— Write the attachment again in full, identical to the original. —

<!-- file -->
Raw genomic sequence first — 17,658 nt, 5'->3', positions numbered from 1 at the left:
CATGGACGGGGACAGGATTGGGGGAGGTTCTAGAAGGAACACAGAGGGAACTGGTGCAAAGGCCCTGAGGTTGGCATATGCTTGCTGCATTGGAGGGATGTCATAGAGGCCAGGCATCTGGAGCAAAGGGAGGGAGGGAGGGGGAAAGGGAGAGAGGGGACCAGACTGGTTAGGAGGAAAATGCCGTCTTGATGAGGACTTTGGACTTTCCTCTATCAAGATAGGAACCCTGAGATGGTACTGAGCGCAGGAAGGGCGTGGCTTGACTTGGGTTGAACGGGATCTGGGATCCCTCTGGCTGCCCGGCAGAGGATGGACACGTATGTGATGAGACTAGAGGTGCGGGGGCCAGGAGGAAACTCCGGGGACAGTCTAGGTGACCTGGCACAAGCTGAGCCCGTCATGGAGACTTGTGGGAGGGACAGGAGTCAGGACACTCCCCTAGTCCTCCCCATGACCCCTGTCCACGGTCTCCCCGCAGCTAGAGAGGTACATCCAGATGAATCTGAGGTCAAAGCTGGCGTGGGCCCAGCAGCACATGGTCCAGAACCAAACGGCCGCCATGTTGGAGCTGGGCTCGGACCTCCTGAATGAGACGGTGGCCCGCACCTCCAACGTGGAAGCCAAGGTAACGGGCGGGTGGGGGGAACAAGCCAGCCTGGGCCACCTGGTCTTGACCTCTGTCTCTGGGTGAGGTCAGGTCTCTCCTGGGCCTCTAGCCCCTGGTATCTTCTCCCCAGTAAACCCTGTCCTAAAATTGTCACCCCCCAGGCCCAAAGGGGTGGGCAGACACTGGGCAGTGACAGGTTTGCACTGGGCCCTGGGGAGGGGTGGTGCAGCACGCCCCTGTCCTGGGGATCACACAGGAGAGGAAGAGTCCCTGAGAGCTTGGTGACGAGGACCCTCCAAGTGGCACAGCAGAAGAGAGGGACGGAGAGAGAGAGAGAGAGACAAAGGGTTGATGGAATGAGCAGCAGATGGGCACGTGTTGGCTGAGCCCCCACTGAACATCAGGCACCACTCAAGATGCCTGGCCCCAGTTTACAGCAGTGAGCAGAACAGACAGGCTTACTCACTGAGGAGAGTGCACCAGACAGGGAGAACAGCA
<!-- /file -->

Raw genomic sequence first — 17,658 nt, 5'->3', positions numbered from 1 at the left:
CATGGACGGGGACAGGATTGGGGGAGGTTCTAGAAGGAACACAGAGGGAACTGGTGCAAAGGCCCTGAGGTTGGCATATGCTTGCTGCATTGGAGGGATGTCATAGAGGCCAGGCATCTGGAGCAAAGGGAGGGAGGGAGGGGGAAAGGGAGAGAGGGGACCAGACTGGTTAGGAGGAAAATGCCGTCTTGATGAGGACTTTGGACTTTCCTCTATCAAGATAGGAACCCTGAGATGGTACTGAGCGCAGGAAGGGCGTGGCTTGACTTGGGTTGAACGGGATCTGGGATCCCTCTGGCTGCCCGGCAGAGGATGGACACGTATGTGATGAGACTAGAGGTGCGGGGGCCAGGAGGAAACTCCGGGGACAGTCTAGGTGACCTGGCACAAGCTGAGCCCGTCATGGAGACTTGTGGGAGGGACAGGAGTCAGGACACTCCCCTAGTCCTCCCCATGACCCCTGTCCACGGTCTCCCCGCAGCTAGAGAGGTACATCCAGATGAATCTGAGGTCAAAGCTGGCGTGGGCCCAGCAGCACATGGTCCAGAACCAAACGGCCGCCATGTTGGAGCTGGGCTCGGACCTCCTGAATGAGACGGTGGCCCGCACCTCCAACGTGGAAGCCAAGGTAACGGGCGGGTGGGGGGAACAAGCCAGCCTGGGCCACCTGGTCTTGACCTCTGTCTCTGGGTGAGGTCAGGTCTCTCCTGGGCCTCTAGCCCCTGGTATCTTCTCCCCAGTAAACCCTGTCCTAAAATTGTCACCCCCCAGGCCCAAAGGGGTGGGCAGACACTGGGCAGTGACAGGTTTGCACTGGGCCCTGGGGAGGGGTGGTGCAGCACGCCCCTGTCCTGGGGATCACACAGGAGAGGAAGAGTCCCTGAGAGCTTGGTGACGAGGACCCTCCAAGTGGCACAGCAGAAGAGAGGGACGGAGAGAGAGAGAGAGAGACAAAGGGTTGATGGAATGAGCAGCAGATGGGCACGTGTTGGCTGAGCCCCCACTGAACATCAGGCACCACTCAAGATGCCTGGCCCCAGTTTACAGCAGTGAGCAGAACAGACAGGCTTACTCACTGAGGAGAGTGCACCAGACAGGGAGAACAGCA